Newsroom

TitanGuard, protecting your PDF world
Blog | January 11, 2010

TitanGuard, protecting your PDF world

Recently we have seen an increase of malware attacks targeting multimedia formats. One of the formats targeted recently was PDF, a popular document format. Latest and still un-patched exploit targeting this format CVE-2009-4324 is particularly dangerous because it allows download of malicious content and its execution on the affected system or if it is unsuccessful denial of service attack.

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Attacking the cipher
Blog | January 4, 2010

Attacking the cipher

Not too long ago we dedicated a blog post to removing executable password protections. In that post we said that we will eventually return to this topic to deal with much harder opponent. Well today is that day. This time we take a look at executable password protection named PEPasswordEncryptor

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TitanEngine 2.0.3 and GUI for unpackers
Blog | January 1, 2010

TitanEngine 2.0.3 and GUI for unpackers

In our previous blog we have shown a short video that demonstrates the usage of new LUA SDK. Since then we decided that console unpackers are very boring to we included a new function in the TitanEnginewhich enables creation of a simple unpacker GUI that makes your script unpackers a little bit more user friendly. With this youtube video we welcome you to 2010. ReversingLabs will be back on Monday with more reverse engineering stories just for you. Catch us next time....

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Lockpicking tELock
Blog | December 28, 2009

Lockpicking tELock

Today's blog post brings TitanEngine to the test and its a good way to end this years series of our blog posts dedicated to unpacking. The reason why TitanEngine is put to the test is because tELock is a protector riddled with protection tricks. That is why some modifications were needed so that we can debug files protected with this protection without getting detected by its anti-debugging tricks.

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Writing static decompressors, aPLib story
Blog | December 21, 2009

Writing static decompressors, aPLib story

With the latest TitanEngine release, we introduced new functions which enable decompression of content packed with aPLib and LZMA. Today we will use those functions to make a static decompressor for AHPack. But before we do that we must answer a simple question: "What is the difference between regular static unpackers and static decompressors?"

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How to use TitanEngine and its plugins?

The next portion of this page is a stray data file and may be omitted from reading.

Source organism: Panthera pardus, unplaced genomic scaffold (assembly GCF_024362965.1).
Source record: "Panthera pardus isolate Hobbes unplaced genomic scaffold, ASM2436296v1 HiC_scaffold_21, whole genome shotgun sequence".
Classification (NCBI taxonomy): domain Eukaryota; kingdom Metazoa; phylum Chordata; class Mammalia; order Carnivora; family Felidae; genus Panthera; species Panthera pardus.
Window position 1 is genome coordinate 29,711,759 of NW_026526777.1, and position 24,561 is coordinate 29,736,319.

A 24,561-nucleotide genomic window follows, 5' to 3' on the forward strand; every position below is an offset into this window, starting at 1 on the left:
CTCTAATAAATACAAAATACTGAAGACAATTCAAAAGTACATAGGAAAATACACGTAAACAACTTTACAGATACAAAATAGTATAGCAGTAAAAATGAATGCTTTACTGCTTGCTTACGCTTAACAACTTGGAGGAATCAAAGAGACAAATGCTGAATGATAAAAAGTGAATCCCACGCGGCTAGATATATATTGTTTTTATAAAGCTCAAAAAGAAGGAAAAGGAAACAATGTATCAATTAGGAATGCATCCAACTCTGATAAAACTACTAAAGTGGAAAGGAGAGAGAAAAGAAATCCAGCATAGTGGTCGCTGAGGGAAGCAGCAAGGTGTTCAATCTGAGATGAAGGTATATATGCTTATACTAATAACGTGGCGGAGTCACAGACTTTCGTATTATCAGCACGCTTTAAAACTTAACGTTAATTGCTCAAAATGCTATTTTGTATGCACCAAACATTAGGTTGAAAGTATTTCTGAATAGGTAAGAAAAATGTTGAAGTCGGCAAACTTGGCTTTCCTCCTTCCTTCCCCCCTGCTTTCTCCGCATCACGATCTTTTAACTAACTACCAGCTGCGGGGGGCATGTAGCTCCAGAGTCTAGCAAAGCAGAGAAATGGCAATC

Blog | December 16, 2009

How to use TitanEngine and its plugins?

There was a lot of response and quality feedback about our latest TitanEngine release. One of the questions we got is "How to use the engine and its plugins?". That is why we made this video which shows a quick example on how to compile the UPX sample and use our Nexus plugin in order to unpack samples which can't be run on the system because one or more of their dependencies is missing. Sounds cool?

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TitanEngine 2.0.2
Blog | December 14, 2009

TitanEngine 2.0.2

TitanEngine just got its new major update we labeled as TitanEngine 2.0.2. Even though the version incrementation is small the number of changes and the pure size of the code is vast. That is why we dedicate today's blog for listing all additions and changes done to the engine.

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Removing executable password protection
Blog | December 7, 2009

Removing executable password protection

With the next TitanEngine release just around the corner we decided to do a light an interesting analysis of a simple executable password protection. Today's focus is on LCCrypto a simple example which will show us the general security and vulnerabilities of such and similar tools.

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Complex static unpackers, may the force be with you!
Blog | November 30, 2009

Complex static unpackers, may the force be with you!

Commonly targets chosen for demonstration of TitanEngine static unpacking functions were very simple and so the code that unpacks the target would be very short but still enough to understand the basic principal of static unpackers. But today we do something very different. We decent into madness by testing the far limits of the TitanEngine and ourselves. Yoda's Crypter is one though nut to crack so may the force be with us on this journey.

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From Russia with Love, nPack story
Blog | November 22, 2009

From Russia with Love, nPack story